Identity, Citizenship, and the State
Author: David Trend
Publisher: Psychology Press
Category: Political Science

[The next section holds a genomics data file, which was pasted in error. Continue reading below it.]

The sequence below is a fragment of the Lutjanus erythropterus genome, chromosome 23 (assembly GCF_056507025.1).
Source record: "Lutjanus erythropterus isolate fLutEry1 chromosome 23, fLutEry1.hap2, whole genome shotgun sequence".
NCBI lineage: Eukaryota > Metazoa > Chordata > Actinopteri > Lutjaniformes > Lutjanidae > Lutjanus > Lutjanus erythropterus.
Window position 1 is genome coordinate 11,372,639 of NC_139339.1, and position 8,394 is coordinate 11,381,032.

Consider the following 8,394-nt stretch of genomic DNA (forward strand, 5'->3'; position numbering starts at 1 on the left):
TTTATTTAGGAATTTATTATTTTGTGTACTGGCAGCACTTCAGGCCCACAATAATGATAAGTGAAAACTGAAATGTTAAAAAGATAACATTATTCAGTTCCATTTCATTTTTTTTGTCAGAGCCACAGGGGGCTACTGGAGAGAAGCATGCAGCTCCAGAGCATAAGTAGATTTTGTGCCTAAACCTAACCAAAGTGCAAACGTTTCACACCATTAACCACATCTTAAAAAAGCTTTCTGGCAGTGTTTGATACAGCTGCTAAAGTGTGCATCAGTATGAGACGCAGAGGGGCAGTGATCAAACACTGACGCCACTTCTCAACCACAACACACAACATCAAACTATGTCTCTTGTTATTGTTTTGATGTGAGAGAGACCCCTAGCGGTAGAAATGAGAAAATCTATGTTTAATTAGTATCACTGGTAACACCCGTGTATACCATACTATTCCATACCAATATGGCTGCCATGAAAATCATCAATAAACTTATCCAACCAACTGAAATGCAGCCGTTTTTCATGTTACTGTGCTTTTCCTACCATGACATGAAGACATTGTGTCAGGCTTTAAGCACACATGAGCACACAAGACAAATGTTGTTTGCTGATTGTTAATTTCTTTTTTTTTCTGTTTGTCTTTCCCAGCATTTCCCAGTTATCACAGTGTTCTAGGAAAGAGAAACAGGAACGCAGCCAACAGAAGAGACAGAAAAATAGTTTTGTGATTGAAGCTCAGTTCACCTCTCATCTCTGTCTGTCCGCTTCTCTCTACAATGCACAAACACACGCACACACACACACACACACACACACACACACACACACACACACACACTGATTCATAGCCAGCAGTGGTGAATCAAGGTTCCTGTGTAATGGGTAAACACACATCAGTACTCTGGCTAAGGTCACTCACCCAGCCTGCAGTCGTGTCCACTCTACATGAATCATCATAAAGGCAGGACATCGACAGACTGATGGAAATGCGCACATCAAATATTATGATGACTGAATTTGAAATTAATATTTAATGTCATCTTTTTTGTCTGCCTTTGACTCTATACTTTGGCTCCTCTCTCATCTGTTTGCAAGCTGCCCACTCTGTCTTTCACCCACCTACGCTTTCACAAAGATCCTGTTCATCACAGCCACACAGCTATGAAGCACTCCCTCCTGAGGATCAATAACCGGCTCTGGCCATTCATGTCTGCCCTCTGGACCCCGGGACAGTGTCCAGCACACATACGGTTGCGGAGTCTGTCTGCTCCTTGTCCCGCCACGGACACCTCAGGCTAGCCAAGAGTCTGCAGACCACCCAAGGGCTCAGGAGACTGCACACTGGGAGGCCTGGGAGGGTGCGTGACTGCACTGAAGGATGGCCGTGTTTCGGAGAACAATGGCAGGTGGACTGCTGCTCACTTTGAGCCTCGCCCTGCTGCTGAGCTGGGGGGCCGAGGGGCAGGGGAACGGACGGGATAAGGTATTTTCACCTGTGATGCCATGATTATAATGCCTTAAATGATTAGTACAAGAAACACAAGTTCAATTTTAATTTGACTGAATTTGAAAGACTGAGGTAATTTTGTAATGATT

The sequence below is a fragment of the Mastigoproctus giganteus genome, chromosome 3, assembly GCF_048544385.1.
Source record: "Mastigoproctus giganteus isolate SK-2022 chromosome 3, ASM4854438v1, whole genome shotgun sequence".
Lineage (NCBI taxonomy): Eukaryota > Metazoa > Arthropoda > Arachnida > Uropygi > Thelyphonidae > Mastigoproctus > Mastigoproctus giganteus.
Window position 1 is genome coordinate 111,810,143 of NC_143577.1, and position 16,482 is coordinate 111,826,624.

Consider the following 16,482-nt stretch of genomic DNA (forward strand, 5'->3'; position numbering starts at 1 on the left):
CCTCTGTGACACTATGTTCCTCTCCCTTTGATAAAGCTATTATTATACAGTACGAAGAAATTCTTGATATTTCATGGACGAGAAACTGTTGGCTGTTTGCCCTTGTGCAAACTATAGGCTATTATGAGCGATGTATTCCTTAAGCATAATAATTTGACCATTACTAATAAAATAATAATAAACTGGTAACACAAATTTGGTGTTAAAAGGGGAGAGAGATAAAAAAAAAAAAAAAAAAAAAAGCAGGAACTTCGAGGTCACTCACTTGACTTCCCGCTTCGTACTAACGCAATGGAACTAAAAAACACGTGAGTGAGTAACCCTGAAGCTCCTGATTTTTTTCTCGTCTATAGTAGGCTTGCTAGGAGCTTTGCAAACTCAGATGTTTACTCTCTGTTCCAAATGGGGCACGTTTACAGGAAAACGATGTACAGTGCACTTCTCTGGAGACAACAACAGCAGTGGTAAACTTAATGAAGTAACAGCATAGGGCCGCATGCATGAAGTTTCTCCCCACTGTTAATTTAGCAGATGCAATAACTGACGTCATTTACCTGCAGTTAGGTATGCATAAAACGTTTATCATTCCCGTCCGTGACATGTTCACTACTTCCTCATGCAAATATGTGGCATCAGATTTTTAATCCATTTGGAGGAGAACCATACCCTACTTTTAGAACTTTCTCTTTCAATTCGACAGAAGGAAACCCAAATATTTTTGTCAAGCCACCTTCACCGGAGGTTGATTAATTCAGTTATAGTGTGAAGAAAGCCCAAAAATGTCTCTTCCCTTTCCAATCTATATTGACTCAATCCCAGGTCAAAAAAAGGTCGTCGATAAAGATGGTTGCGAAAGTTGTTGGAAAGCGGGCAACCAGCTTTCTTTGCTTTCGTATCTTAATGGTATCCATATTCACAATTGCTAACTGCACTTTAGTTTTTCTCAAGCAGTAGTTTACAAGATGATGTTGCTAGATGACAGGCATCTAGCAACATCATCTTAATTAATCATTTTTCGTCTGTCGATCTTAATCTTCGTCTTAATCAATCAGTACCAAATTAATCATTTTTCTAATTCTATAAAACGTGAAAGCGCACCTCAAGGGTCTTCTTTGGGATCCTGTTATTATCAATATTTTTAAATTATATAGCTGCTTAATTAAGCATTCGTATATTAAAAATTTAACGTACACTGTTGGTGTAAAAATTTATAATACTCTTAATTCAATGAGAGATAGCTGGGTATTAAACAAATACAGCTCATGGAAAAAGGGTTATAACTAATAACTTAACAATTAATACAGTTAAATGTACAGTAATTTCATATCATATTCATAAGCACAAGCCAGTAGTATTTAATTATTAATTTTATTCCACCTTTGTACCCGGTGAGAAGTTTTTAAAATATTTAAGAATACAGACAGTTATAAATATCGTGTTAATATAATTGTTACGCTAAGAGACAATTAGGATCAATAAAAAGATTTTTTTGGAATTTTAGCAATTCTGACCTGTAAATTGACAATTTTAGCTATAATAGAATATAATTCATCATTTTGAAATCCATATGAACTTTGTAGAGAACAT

This text addresses the loss of faith in conventional party politics, and argues for new ways of thinking about diversity, liberty, and civic responsibility. Long debated in political circles, radical democracy as discussed here becomes interdisciplinary. The cultural and social theorists in this book broaden the discussion beyond the conventional and conservative rhetoric by investigating the applicability of radical democracy in the United States. Issues debated include whether democracy is primarily a form of decision making or an instrument of popular empowerment; whether democracy constitutes an abstract ideal or an achievable goal; and how radical a democracy is preferable in a nation like the US. The contributors include well-known voices in social and cultural theory today - a diverse group of intellectuals, grassroots activists, and academics involved in identity-based movements. They often disagree. What they share is the belief in political possibility and the perception that change is attainable.